What information can’t you get from the IRS? Consider its much advertised “Where’s My Refund?” app. That service can tell you that your return was received, or your refund was approved or that a refund has been sent.

But it won’t tell you anything useful between the received and approved phase, Olson warns. It won’t, for example, tell you that your return was kicked out of normal processing for some discrepancy. (That could be why a pitiful 24% of “Where’s My Refund” users who took a survey last year found it helpful—down from 51% in 2019.)

Here’s another piece of Olson advice that’s particularly relevant this season. Back in December and January, the IRS sent a “2021 Total Advance Child Tax Credit (AdvCTC) Payments” statement—also known as a 6419 letter—telling families with children how much in advance 2021 child tax credits the IRS had paid them. (The payments, made monthly in July through December, were supposed to come to half of the benefits due.)

What if the IRS number is more than what’s shown in your own records—which could well be the case if, for example, you changed your bank account or moved late last year and the money the IRS thinks you got didn’t actually reach you? The IRS recommends you check online to see if it has a more updated number. And if the numbers still don’t match?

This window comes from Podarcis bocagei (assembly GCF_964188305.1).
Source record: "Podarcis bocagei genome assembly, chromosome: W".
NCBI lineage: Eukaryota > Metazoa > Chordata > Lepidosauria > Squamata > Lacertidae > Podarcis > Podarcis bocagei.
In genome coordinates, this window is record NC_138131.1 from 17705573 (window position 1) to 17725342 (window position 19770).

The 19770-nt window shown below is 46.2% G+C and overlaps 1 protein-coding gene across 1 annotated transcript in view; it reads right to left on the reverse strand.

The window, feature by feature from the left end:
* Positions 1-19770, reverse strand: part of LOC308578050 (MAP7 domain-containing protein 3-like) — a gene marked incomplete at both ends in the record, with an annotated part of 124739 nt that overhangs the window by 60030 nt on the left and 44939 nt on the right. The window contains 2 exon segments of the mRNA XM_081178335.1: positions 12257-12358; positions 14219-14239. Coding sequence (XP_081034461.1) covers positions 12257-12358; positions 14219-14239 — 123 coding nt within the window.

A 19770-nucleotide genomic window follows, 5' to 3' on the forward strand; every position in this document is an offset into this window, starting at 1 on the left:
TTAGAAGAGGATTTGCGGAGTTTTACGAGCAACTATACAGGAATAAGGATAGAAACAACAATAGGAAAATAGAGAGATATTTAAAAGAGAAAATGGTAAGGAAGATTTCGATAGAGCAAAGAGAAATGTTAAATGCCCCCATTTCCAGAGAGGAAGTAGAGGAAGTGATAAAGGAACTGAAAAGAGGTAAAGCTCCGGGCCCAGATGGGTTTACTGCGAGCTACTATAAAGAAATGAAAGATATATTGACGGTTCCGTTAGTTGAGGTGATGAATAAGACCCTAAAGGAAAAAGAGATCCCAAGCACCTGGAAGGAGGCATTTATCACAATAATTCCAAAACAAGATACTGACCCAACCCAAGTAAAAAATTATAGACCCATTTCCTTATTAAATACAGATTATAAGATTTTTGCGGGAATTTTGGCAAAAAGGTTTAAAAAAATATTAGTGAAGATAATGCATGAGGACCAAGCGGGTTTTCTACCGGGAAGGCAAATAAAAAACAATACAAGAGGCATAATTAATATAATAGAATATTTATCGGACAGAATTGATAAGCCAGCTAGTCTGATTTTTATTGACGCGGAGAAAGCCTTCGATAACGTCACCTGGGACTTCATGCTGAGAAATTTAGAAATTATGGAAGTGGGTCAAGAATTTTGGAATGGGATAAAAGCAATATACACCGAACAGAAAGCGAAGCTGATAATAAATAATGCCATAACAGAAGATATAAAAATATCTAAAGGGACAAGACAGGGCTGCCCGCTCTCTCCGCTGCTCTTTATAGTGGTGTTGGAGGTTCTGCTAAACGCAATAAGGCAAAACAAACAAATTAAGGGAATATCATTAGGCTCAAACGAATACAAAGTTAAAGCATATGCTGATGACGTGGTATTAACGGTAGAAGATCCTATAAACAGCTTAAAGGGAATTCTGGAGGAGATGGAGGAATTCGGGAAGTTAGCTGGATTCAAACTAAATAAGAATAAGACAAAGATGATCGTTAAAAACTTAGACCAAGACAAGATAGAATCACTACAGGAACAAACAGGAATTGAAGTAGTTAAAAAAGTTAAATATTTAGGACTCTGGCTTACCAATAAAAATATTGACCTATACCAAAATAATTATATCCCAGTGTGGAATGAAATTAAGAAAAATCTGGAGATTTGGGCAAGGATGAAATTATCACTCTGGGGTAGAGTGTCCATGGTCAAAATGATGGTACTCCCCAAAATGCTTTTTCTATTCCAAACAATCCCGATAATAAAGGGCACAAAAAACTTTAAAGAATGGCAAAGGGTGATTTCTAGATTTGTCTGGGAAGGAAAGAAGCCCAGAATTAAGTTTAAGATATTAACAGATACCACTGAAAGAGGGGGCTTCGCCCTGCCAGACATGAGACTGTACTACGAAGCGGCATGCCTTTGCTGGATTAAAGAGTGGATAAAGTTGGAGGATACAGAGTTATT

Olson recommends you file your return electronically using what you believe is the correct number. True, your refund will get kicked out of the normal processing stream and go into the error resolution system. And true, last year returns waited an average of 75 days in error resolution purgatory to even be assigned to a human being to work.

But the IRS has supposedly programmed its computers to automatically adjust more returns with discrepancies related to stimulus checks and child credits, so the delay shouldn’t be so long this year, Olson says. A key and little understood point, she adds, is you’ll get a refund from the IRS for the lesser amount it thinks you’re due, and eventually receive a “math or clerical” error notice from the IRS explaining why it has reduced your refund.

Why not send in a paper return with an explanation of why your numbers may be different than the ones the IRS has? “Who knows when a paper return is going to be processed?’’ she answers. And then, she adds, when it finally is processed, “probably what will happen is you’ll get a math error adjustment eventually on the paper return, they won’t have looked at your additional information you sent in, and you’ll have to send it in again.”